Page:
Good parenting starts with good communication with your child. Decisiveness, consistency and being reasonable, are the three fundamental principles to forming a healthy relationship with your child. Parents adopting these three spectacular fundamentals would notice that their relationships with their children are improving considerably.
Good parents should firstly adopt the decisiveness principle. Parents who set rules and are decisive, strengthen their authority in the eyes of their children and help form their identity. Changing decisions often, for example in the event of a crying child, would reduce a child’s respect towards their parents’ views. Thus, without a valid exception, parents should be firm with their decisions.
Consistency is more difficult than decisiveness. Rules, reactions and sanctions should not change depending on times, places or feelings, especially amongst siblings. Remaining consistent between siblings is even more difficult. Rules between siblings should apply consistently without bias. Otherwise, children may understand this act as favouring one over the other, which can lead to problematic behaviours.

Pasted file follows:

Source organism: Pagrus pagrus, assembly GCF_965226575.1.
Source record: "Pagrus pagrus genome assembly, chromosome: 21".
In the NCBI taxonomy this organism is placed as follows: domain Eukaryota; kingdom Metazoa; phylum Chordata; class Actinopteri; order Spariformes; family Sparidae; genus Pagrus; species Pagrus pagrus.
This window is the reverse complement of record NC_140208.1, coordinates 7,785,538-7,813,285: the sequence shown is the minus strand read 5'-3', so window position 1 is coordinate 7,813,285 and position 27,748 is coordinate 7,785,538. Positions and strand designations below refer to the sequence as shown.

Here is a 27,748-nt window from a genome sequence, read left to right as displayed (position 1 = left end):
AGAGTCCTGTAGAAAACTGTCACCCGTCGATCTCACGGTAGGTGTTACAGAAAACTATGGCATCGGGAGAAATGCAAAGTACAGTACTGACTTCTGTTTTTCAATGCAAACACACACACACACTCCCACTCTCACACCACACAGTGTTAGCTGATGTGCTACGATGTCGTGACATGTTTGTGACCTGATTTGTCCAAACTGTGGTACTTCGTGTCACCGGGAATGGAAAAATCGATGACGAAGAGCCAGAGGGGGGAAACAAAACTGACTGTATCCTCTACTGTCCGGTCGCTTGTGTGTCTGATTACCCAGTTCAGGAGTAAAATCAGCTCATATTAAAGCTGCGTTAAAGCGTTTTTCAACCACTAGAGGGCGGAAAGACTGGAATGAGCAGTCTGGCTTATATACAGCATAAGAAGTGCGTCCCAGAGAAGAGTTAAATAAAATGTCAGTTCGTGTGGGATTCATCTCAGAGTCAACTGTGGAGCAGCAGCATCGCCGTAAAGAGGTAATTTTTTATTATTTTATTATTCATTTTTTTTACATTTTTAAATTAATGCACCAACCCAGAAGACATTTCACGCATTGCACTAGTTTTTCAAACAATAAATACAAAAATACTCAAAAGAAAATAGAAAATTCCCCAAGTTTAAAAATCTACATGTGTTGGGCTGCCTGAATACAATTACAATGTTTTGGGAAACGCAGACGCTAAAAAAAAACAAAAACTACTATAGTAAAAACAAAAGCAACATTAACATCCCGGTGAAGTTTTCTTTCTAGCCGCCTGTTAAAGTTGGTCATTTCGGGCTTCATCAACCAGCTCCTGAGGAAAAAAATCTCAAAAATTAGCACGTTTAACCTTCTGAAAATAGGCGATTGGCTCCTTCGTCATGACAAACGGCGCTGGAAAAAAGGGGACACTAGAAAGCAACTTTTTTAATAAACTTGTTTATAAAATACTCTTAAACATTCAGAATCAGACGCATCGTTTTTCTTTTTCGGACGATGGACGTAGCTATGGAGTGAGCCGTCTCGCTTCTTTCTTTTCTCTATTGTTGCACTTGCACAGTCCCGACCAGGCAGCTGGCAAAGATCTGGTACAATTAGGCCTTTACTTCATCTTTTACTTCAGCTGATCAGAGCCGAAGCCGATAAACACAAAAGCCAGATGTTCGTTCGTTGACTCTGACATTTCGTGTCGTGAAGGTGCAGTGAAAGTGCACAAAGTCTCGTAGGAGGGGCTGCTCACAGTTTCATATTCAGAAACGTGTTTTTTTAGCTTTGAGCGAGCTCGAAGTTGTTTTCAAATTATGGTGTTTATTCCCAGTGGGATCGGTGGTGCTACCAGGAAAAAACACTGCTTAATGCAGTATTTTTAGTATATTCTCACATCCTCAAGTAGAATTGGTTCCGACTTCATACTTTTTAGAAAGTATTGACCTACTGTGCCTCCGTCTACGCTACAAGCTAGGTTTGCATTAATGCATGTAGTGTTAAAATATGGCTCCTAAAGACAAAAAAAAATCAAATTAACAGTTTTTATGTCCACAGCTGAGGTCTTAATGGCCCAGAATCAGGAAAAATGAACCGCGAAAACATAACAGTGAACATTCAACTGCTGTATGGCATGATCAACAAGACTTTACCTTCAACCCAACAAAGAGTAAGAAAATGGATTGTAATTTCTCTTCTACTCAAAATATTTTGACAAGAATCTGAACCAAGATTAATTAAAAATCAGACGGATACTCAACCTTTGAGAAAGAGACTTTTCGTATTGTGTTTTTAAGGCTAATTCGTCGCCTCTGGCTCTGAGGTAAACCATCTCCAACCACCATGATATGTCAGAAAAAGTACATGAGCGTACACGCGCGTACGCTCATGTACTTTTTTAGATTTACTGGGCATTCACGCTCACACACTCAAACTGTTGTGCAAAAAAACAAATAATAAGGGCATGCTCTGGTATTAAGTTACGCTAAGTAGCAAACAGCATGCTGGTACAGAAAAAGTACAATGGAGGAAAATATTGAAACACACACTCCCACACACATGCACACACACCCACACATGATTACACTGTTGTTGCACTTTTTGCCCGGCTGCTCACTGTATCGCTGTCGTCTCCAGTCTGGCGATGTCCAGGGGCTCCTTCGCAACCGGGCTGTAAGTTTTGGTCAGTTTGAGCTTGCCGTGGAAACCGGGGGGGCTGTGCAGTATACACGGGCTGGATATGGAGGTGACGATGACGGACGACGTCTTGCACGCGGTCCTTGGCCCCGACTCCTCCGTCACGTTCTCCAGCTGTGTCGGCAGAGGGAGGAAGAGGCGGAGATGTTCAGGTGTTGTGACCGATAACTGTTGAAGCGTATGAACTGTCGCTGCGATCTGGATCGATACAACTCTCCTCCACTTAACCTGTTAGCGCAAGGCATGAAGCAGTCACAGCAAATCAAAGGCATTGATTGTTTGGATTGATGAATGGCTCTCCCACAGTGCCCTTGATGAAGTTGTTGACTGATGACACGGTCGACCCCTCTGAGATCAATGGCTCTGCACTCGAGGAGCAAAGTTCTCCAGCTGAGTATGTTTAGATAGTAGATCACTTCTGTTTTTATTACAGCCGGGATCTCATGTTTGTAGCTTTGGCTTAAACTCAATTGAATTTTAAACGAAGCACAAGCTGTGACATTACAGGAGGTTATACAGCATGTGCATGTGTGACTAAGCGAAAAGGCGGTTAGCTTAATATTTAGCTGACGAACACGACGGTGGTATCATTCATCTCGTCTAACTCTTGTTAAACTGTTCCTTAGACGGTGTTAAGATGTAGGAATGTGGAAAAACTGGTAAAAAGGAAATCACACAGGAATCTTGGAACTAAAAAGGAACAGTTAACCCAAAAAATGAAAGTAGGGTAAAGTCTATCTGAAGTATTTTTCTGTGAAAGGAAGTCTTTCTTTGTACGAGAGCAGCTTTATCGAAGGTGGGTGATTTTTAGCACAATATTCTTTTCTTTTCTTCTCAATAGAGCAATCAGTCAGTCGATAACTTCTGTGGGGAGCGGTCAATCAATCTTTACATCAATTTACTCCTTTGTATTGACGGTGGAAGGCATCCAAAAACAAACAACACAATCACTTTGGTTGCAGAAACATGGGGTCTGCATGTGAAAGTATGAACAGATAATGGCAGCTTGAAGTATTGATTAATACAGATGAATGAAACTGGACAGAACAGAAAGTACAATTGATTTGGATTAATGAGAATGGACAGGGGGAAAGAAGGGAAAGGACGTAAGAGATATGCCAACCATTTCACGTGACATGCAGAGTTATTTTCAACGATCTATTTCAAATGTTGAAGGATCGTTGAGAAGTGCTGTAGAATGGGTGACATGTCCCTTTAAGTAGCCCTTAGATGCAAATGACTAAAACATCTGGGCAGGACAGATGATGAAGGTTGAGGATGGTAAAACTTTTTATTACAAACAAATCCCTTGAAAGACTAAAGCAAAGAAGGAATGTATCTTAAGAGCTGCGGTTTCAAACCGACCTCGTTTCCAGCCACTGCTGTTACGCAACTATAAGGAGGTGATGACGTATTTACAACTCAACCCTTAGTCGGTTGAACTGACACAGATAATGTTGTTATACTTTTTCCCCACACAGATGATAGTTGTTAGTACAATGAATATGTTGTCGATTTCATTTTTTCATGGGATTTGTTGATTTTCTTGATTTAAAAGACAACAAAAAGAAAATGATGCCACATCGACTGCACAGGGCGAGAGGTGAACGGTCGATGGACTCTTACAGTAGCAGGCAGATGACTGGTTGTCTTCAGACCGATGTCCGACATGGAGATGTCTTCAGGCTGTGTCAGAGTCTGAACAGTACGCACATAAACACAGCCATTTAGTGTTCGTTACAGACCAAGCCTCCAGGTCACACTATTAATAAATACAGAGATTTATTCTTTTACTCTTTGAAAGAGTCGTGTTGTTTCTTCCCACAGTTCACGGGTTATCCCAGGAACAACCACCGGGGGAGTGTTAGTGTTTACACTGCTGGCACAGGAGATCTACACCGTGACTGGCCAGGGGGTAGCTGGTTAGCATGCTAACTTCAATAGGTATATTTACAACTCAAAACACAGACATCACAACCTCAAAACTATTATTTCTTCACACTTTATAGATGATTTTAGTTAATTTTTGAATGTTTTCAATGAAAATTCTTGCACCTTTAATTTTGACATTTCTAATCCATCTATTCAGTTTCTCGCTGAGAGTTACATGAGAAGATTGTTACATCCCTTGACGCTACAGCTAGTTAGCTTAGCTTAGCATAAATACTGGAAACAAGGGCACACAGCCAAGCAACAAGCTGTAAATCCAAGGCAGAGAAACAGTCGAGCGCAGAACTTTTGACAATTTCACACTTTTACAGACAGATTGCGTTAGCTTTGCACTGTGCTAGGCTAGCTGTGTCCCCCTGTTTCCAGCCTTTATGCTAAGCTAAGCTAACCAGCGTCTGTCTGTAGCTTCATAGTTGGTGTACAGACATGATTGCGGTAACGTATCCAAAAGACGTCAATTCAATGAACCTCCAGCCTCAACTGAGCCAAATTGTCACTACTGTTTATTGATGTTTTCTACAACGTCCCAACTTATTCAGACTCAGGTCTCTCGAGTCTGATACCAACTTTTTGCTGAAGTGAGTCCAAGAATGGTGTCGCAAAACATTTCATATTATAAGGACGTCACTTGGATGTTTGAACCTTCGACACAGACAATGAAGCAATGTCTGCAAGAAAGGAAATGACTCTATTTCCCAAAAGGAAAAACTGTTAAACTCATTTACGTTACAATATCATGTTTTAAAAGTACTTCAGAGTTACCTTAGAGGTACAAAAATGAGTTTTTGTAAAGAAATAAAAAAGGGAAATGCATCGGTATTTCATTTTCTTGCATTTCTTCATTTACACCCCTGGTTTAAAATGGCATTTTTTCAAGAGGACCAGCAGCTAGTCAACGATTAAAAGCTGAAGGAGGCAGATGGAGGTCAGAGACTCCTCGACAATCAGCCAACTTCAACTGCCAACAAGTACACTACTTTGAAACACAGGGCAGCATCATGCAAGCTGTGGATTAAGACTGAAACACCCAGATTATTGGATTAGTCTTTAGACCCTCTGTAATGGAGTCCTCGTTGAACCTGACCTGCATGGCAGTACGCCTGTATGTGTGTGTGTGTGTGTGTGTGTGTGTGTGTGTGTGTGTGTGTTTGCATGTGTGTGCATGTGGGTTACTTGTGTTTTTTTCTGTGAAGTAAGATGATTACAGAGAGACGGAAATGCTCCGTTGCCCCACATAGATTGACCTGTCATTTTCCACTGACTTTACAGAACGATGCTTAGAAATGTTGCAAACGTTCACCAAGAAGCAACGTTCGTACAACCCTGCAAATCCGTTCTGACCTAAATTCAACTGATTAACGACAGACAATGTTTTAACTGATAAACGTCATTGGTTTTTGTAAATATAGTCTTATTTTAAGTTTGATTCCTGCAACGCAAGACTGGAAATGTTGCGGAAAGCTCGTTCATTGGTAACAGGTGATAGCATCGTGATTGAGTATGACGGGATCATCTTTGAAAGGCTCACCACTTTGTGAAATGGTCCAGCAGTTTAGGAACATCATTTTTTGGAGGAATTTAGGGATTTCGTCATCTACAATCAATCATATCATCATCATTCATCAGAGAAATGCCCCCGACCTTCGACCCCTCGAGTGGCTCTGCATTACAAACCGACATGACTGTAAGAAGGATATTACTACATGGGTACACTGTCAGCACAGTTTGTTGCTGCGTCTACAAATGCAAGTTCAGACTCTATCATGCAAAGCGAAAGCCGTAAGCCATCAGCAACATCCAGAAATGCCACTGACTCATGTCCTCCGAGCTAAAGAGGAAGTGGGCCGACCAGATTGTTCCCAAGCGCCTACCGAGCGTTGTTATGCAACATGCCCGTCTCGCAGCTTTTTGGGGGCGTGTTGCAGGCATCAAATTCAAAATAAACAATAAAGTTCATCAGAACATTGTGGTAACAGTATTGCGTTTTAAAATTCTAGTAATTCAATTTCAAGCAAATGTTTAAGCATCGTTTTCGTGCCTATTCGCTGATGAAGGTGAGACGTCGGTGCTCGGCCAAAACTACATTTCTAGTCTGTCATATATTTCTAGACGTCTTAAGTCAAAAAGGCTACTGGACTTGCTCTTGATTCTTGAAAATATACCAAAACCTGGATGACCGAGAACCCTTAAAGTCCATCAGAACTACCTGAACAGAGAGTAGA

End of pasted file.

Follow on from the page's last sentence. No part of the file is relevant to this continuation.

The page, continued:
Being reasonable towards children means adjusting expectations to their appropriate levels. Even the most sensible child would be astonished by very high expectations! Setting very high expectations for children may lead to the thought that “Being a good child is impossible”. Therefore, expectations should be appropriate to the child’s age and skill level.
In conclusion, decisiveness in setting rules, consistency for justice and being reasonable, are necessary for children to be guided. There may be plenty of advice for good parenting, but these three spectacular trio principles come first.
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